Photo worth seeing: Tracking breakthrough infections in Covid-19

This cell is heavily infected with particles of the Covid-19 virus (yellow). © National Institutes of Health National Institute of Allergy and Infectious Diseases

Since the end of 2019, the coronavirus Sars-CoV-2 and the necessary protection against infection have been an omnipresent topic. Vaccinations, which have been possible in Germany since December 2020, cannot necessarily protect against infection, but they are intended to ensure that a kind of “immunity wall” is built. This should make possible further infections with the virus less severe. This helps to reduce the number of hospital stays and deaths from Covid-19 and thus relieve the burden on the health system. So-called breakthrough infections could be partly responsible for the development of such immune protection. These are infections that people get despite being vaccinated.

A research team from the La Jolla Institute for Immunology (LJI) has now investigated how the combination of the Covid-19 vaccination with a breakthrough infection affects the virus defense. To do this, they examined the so-called T and B cells. These immune cells have the task of recognizing and fighting pathogens such as viruses. If a person falls ill with Covid-19, the cells can look like the one in the photo. The cell is heavily covered with virus particles (yellow). The immune cells have to identify and kill these infected cells.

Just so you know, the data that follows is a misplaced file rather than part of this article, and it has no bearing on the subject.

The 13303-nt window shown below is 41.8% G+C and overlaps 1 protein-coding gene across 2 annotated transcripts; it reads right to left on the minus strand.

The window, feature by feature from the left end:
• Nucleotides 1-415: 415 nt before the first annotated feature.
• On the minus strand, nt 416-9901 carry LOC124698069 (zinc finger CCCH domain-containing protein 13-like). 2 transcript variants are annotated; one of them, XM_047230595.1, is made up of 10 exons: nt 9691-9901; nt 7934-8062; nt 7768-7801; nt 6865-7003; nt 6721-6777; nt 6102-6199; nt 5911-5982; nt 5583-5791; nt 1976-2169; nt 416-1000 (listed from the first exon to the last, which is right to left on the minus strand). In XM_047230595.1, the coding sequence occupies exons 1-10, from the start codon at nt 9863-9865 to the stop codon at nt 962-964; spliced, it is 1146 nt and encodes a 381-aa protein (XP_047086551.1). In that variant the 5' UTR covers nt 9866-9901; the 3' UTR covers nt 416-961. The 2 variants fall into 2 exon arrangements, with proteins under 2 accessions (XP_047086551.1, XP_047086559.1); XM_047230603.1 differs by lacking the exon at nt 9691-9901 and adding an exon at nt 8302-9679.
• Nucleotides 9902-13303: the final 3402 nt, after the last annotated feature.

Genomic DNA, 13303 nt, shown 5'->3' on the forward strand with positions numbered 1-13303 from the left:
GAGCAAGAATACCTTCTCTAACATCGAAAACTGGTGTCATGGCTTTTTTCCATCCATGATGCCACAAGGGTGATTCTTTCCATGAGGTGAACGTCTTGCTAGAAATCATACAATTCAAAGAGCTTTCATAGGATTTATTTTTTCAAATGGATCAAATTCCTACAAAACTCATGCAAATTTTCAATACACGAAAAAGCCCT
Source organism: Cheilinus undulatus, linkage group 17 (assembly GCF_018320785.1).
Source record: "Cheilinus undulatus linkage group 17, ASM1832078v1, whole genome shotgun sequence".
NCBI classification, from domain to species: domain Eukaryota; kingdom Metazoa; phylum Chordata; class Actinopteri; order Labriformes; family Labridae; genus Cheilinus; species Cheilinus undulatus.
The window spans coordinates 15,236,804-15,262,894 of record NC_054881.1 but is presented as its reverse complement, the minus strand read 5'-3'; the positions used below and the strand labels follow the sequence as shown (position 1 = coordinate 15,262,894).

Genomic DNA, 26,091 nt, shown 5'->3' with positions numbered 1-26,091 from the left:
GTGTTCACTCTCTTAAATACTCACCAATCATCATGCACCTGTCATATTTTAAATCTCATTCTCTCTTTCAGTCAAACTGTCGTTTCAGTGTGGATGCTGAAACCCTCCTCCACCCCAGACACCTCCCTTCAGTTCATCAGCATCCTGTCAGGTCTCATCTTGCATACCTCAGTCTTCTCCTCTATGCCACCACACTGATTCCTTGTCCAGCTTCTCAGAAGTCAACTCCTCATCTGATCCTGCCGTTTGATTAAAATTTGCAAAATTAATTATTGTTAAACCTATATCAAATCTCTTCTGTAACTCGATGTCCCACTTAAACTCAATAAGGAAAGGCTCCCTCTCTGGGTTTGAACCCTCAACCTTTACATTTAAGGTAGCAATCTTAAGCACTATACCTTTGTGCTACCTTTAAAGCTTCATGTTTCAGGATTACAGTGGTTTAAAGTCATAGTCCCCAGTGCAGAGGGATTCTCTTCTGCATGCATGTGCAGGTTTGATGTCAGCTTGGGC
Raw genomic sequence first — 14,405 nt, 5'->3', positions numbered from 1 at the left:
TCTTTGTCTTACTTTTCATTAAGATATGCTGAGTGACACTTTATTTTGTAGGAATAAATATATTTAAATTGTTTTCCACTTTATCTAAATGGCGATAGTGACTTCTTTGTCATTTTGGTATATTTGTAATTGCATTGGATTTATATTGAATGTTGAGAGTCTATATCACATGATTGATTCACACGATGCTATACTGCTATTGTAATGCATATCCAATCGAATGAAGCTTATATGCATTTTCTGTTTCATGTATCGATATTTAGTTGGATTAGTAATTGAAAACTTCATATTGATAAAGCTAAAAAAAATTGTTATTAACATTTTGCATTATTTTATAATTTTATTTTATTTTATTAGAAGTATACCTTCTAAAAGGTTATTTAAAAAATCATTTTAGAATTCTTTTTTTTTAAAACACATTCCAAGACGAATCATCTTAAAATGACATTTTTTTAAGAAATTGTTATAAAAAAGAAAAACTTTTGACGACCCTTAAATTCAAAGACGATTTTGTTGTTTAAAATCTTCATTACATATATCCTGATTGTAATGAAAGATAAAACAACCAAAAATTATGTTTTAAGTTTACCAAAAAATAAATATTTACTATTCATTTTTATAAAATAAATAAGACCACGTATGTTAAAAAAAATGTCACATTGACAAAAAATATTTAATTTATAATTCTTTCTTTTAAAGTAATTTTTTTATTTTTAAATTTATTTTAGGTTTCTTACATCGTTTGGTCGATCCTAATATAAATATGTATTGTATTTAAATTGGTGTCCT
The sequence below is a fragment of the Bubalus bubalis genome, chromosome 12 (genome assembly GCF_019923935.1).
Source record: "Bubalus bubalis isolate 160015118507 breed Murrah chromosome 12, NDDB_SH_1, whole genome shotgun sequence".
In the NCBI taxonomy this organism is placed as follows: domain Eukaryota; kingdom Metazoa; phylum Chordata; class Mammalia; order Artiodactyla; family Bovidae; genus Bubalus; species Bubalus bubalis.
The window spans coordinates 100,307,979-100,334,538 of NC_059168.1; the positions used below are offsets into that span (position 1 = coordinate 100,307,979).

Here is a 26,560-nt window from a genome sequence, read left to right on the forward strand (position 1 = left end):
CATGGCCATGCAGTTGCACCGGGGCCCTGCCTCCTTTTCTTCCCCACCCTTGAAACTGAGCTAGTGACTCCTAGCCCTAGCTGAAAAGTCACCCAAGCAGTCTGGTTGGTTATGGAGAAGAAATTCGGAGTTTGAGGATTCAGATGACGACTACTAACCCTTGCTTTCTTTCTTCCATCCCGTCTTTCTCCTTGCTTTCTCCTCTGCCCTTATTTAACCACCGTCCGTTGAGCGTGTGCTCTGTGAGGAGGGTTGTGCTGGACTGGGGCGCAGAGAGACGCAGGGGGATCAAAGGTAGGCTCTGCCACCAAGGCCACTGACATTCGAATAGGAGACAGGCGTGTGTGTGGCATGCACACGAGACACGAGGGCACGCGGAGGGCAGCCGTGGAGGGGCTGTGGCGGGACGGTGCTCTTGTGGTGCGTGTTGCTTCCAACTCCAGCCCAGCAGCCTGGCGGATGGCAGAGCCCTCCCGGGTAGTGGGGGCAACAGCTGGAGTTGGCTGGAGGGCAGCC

In order to be able to make statements about a change in the infected cells, the researchers analyzed blood samples from vaccinated subjects before and after a breakthrough infection. They found that the T and B cells were better able to recognize and fight the Sars-Cov-2 pathogens after a breakthrough infection. The increased effect of the immune cells was also visible in the Omicron and Delta virus variants.

For the LJI research team, this suggests that breakthrough infections can contribute positively to building a wall of immunity. The results could help improve vaccinations for future Covid-19 infections and other diseases.

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